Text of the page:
Jake Paul says he would be willing to fight once in the UFC against either Conor McGregor or Jorge Masvidal -- with some caveats.
The YouTube influencer-turned-boxer said Saturday in a statement to ESPN that he would sign a one-fight UFC contract to compete against either McGregor or Masvidal in MMA with a wager on the line. Paul first tweeted about the idea Saturday morning.
Paul proposes that if he wins, the UFC must set up a plan to pay fighters 50% of company revenue and give fighters full health care. If Paul loses, he said he would donate his entire purse to UFC fighters making less than $50,000 per fight "and I will never mention the UFC again."
Documents cited in the antitrust lawsuit filed against the UFC put fighter pay at about 18% to 20% of company revenue.
"Fighting Conor is what I want most, but would fight Masvidal as well," Paul said. "I know it might seem impossible to beat these guys in MMA, but when you believe, you can achieve anything. I would ask for six months to train."
The UFC has yet to respond to Paul's pitch and it would be outside the norm for the promotion to do so. But UFC president Dana White, who has feuded with Paul publicly over the past year, wouldn't close the door on Paul one day fighting in the UFC, he said in an interview earlier this year with TSN.
Paul and his team said they are serious about the proposal. In his statement, Paul referenced wanting to emulate Marvin Miller, the longtime Major League Baseball Players Association executive who made the baseball players' union one of the strongest unions in the United States. UFC fighters are not unionized and are designated as independent contractors.
"This is bigger than me," Paul said. "This is my Marvin Miller energy."
Paul said he would want a purse from the UFC to fight McGregor or Masvidal somewhere in the range of what CM Punk or Brock Lesnar were paid. Punk reportedly made about $1 million per fight, while Lesnar's guaranteed purse for his last bout, UFC 200 in 2016, was $2.5 million.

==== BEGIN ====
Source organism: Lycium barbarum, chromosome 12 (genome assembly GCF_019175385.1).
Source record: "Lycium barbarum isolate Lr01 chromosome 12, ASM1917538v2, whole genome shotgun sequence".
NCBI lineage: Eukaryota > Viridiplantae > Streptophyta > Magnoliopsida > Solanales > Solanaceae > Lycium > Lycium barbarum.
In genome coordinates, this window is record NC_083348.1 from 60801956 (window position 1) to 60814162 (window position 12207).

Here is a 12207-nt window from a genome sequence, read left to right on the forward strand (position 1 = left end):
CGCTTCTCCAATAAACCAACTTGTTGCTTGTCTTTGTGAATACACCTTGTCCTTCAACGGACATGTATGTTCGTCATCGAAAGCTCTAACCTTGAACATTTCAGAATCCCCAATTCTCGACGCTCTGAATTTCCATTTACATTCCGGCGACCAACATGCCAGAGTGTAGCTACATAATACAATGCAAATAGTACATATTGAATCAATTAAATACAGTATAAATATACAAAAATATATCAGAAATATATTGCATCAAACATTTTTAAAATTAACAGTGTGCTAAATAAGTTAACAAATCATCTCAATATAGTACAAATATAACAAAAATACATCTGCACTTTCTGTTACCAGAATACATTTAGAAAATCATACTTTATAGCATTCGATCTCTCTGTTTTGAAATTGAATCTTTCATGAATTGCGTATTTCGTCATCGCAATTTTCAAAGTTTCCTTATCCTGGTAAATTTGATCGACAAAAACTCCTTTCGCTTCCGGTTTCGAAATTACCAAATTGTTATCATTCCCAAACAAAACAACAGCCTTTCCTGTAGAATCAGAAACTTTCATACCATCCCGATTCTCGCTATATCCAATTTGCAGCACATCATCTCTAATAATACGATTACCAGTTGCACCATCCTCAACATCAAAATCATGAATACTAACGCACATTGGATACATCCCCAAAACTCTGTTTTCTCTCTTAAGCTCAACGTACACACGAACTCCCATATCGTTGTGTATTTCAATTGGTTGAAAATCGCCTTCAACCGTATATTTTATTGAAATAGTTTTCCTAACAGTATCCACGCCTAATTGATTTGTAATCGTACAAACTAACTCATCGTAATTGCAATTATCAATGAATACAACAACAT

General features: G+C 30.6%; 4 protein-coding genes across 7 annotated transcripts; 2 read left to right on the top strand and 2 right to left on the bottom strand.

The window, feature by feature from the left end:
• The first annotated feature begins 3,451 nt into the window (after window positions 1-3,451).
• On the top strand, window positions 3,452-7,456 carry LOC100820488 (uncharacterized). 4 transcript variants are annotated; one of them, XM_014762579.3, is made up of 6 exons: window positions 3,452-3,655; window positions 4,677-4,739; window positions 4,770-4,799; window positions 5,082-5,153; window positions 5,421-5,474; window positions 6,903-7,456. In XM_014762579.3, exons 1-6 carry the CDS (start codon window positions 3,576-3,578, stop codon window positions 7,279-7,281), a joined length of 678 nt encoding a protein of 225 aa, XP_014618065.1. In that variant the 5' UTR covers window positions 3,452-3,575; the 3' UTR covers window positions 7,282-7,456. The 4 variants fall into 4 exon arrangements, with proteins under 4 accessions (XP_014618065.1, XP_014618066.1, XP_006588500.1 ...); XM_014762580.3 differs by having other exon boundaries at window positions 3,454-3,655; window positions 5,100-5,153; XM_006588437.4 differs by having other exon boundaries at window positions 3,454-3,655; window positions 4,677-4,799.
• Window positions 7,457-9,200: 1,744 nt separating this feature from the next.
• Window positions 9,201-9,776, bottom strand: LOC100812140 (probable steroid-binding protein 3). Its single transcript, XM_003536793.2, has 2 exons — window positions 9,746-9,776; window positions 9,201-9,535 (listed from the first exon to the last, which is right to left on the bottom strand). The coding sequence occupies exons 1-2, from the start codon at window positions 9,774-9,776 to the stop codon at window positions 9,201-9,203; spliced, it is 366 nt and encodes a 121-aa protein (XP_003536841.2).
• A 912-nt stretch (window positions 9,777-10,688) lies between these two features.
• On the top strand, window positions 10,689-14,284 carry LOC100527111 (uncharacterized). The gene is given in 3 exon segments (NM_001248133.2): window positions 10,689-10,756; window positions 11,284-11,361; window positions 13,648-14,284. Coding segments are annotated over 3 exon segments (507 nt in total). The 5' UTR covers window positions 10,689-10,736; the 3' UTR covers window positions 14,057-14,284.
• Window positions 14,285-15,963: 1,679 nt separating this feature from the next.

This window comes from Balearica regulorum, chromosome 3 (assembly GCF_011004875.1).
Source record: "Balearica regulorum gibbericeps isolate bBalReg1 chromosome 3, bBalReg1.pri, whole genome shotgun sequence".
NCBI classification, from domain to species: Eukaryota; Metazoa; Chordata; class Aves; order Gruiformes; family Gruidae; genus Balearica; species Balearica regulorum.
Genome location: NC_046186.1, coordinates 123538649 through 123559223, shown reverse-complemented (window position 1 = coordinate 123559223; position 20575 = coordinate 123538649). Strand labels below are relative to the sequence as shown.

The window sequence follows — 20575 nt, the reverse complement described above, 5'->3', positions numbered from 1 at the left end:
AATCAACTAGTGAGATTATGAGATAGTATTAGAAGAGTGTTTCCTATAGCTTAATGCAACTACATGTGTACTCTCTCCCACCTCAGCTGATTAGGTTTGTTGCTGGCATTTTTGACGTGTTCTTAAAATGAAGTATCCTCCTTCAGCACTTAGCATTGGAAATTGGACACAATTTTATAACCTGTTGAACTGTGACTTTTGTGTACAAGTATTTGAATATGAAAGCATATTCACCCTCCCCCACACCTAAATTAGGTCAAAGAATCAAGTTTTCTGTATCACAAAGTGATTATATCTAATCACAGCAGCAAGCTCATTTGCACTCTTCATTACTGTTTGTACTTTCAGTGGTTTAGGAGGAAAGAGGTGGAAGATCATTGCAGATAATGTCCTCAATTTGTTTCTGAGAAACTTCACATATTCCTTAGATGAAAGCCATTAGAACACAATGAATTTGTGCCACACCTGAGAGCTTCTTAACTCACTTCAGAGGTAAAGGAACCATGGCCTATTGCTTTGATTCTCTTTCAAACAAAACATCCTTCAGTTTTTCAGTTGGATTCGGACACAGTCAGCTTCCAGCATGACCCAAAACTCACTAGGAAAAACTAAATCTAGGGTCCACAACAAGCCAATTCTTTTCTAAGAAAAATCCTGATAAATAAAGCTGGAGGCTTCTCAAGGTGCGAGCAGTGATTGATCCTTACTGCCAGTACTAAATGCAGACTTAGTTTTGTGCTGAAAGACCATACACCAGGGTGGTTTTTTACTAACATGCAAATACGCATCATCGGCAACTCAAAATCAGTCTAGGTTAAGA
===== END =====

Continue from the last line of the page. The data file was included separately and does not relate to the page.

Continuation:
Paul said that would be less than he is currently making in boxing. In 2021, Paul beat former UFC fighter Ben Askren and former UFC welterweight champion Tyron Woodley twice, most recently via one-punch knockout last December.
"If I lose I would donate my earnings from the fight to fighters who make less than $50K per fight, with a higher share going to athletes who make the least but have been in the UFC longer," Paul said. "And I will never mention UFC again."
Paul said if he wins, he'd want the UFC to commit to a five-year plan that would gradually give fighters 50% of revenue, plus "year-round health care," including benefits that would continue after a fighter's UFC career "based on tenure."
"There are no losers in this proposal," Paul said. "UFC has a massive revenue generating event. If I win, Dana will change the future of UFC fighters forever. If I lose there will be a one-time bonus to a lot of fighters, MMA doesn't have to hear from me again and Conor [or] Jorge win again and get to shut up Jake Paul."
Paul, 25, has never competed in MMA. He was a high school wrestler and is building a lucrative career in boxing, though the level of his competition has been criticized. There is no doubting his considerable fame, though, especially among a younger demographic. Paul's boxing matches have been major-scale events and his help promoting the first-ever women's boxing headliner at Madison Square Garden -- Amanda Serrano vs. Katie Taylor -- led to a sellout.
Most Valuable Promotions, a company co-founded by Paul and his business partner and former UFC chief financial officer Nakisa Bidarian, are representing Serrano. Bidarian said Paul is serious about his plan to do a one-fight deal in the UFC, and there's little doubt it would be a monstrous moneymaker for all involved.
"While the UFC business has meaningfully changed for the better since my employment there six years ago, I truly believe a UFC fight between Conor and Jake on ESPN would be the biggest MMA PPV event in history," Bidarian said.
Those in the MMA community are split on Paul's rhetoric about helping fighters. Some fighters, coaches and managers believe it's a positive thing, regardless if Paul is being sincere. Others think the social media star's words are self-serving and won't lead anywhere.
"The spotlight he is shining on MMA-related issues is only worth the tweets that promote it," one prominent manager told ESPN last month. "Will not change anything. Not even a little."